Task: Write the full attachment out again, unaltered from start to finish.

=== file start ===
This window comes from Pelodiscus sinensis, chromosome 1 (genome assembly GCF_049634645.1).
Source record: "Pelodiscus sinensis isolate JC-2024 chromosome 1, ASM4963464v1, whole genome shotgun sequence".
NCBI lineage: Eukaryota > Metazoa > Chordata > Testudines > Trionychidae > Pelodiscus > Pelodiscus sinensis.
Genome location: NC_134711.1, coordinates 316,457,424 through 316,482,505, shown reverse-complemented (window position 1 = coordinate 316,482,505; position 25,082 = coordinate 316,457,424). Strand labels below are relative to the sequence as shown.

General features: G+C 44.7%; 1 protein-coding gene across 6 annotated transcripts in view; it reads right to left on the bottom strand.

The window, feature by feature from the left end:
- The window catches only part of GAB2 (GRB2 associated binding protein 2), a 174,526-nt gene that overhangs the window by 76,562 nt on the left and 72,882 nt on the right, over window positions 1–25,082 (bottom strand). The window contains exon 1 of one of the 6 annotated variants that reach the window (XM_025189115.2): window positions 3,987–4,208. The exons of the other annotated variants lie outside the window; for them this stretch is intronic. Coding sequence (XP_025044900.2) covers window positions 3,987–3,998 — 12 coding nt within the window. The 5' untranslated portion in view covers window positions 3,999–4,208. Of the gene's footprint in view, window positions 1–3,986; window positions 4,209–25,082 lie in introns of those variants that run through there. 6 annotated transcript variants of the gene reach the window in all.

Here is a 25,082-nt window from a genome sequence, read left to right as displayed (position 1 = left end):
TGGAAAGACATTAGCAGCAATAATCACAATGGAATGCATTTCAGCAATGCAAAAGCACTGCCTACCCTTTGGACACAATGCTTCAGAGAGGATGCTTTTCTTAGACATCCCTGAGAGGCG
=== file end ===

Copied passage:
This window comes from Pelodiscus sinensis, chromosome 1 (genome assembly GCF_049634645.1).
Source record: "Pelodiscus sinensis isolate JC-2024 chromosome 1, ASM4963464v1, whole genome shotgun sequence".
NCBI lineage: Eukaryota > Metazoa > Chordata > Testudines > Trionychidae > Pelodiscus > Pelodiscus sinensis.
Genome location: NC_134711.1, coordinates 316,457,424 through 316,482,505, shown reverse-complemented (window position 1 = coordinate 316,482,505; position 25,082 = coordinate 316,457,424). Strand labels below are relative to the sequence as shown.

General features: G+C 44.7%; 1 protein-coding gene across 6 annotated transcripts in view; it reads right to left on the bottom strand.

The window, feature by feature from the left end:
- The window catches only part of GAB2 (GRB2 associated binding protein 2), a 174,526-nt gene that overhangs the window by 76,562 nt on the left and 72,882 nt on the right, over window positions 1–25,082 (bottom strand). The window contains exon 1 of one of the 6 annotated variants that reach the window (XM_025189115.2): window positions 3,987–4,208. The exons of the other annotated variants lie outside the window; for them this stretch is intronic. Coding sequence (XP_025044900.2) covers window positions 3,987–3,998 — 12 coding nt within the window. The 5' untranslated portion in view covers window positions 3,999–4,208. Of the gene's footprint in view, window positions 1–3,986; window positions 4,209–25,082 lie in introns of those variants that run through there. 6 annotated transcript variants of the gene reach the window in all.

Here is a 25,082-nt window from a genome sequence, read left to right as displayed (position 1 = left end):
TGGAAAGACATTAGCAGCAATAATCACAATGGAATGCATTTCAGCAATGCAAAAGCACTGCCTACCCTTTGGACACAATGCTTCAGAGAGGATGCTTTTCTTAGACATCCCTGAGAGGCG